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Hobbes social darwinism

  1. Apr 8, 2006 #1
    Man's life in a state of nature, said Thomas Hobbes in Leviathan, is a "war of all against all:"

    And in that state of nature, no arts; no letters; no society; and which is worst of all, continual fear and danger of violent death; and the life of man, solitary, poor, nasty, brutish, and short.

    In the Hobbesian view, there can ultimately be no cure for violence; it is in our wiring; in fact, it is in the bones of the universe in which we live. You can counteract or punish it--you can shoot the shooters--but it will always be with you. The state or civilization, according to Hobbes, is the way we organize ourselves to repress violence.

    Last edited: Apr 8, 2006
  2. jcsd
  3. Apr 10, 2006 #2
    From the specatacle.org article:

    That might hold true from the American technological perspective, but it doesn't explain suicide bombers. And "animal pity" is an assumption that I don't think holds up. It doens't account for male grizzly bears killing young grizzlies just so they can get laid sooner. Even cute little female ground squirrels have been known to kill the youngsters of other females, presumably to give their own offspring a better chance. Or baby birds that push weaker siblings out of the nest, or...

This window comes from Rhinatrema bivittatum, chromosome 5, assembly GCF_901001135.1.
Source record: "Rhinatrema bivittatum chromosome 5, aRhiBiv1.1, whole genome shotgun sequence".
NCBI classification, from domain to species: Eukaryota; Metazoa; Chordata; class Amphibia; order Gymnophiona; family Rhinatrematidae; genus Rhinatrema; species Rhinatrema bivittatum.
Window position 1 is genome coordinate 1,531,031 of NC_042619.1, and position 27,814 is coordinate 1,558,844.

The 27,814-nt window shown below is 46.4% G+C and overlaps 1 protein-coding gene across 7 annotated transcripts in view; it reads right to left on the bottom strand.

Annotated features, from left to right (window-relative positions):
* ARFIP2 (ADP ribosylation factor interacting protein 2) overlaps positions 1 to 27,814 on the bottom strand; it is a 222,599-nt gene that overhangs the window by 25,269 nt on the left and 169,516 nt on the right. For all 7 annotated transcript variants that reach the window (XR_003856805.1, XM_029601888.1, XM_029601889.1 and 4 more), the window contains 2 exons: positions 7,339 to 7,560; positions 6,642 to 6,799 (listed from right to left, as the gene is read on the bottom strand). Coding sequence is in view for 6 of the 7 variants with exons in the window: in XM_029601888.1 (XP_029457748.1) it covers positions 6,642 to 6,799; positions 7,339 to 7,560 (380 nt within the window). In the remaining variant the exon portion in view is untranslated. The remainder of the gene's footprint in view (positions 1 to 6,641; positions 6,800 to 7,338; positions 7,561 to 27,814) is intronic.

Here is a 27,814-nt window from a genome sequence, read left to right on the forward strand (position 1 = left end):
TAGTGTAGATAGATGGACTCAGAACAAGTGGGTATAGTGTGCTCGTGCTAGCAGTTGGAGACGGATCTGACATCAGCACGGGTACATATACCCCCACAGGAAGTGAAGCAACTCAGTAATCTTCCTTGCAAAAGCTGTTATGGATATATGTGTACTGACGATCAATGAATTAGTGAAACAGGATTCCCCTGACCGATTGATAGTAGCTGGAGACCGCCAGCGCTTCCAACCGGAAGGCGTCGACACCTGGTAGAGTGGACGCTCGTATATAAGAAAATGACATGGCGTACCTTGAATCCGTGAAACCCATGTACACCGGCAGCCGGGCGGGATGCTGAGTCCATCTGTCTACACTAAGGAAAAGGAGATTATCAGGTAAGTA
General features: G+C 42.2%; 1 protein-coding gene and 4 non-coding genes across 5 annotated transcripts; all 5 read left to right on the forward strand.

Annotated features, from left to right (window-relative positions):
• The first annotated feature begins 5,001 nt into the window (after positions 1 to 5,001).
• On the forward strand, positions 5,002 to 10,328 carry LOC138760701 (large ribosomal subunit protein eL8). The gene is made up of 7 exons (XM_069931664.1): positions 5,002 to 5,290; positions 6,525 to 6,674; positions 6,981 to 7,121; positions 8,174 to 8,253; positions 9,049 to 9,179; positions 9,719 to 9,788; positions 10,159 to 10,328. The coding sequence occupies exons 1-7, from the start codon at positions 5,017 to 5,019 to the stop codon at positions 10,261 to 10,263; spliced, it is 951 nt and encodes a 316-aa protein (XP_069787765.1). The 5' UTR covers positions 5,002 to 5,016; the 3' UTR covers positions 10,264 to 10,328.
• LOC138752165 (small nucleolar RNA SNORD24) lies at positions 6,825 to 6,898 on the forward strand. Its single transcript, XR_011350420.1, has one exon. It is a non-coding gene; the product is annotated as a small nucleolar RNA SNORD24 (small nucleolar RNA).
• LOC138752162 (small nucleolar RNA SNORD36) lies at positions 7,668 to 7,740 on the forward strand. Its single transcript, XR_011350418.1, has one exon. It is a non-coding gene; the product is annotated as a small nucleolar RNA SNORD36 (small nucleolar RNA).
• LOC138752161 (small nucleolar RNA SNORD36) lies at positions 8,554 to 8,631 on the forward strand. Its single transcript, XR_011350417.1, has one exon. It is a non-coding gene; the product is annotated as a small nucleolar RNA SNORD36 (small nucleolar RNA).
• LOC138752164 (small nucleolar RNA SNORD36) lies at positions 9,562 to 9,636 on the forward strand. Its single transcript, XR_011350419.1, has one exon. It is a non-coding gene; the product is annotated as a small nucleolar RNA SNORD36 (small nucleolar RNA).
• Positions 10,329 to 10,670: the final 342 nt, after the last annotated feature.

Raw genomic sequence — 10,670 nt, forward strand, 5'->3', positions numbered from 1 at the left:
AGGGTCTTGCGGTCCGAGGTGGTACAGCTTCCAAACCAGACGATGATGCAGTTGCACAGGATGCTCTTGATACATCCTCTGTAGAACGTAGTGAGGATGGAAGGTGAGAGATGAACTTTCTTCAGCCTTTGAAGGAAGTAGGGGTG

I can't agree completely with Hobbes, either. Competition of all against all, maybe, but that doesn't have to lead to war. Alliances can be formed by trading, intermarrying, etc. Generally, people spend the vast majority of their time in peace, punctuated only briefly, though memorably, by war.
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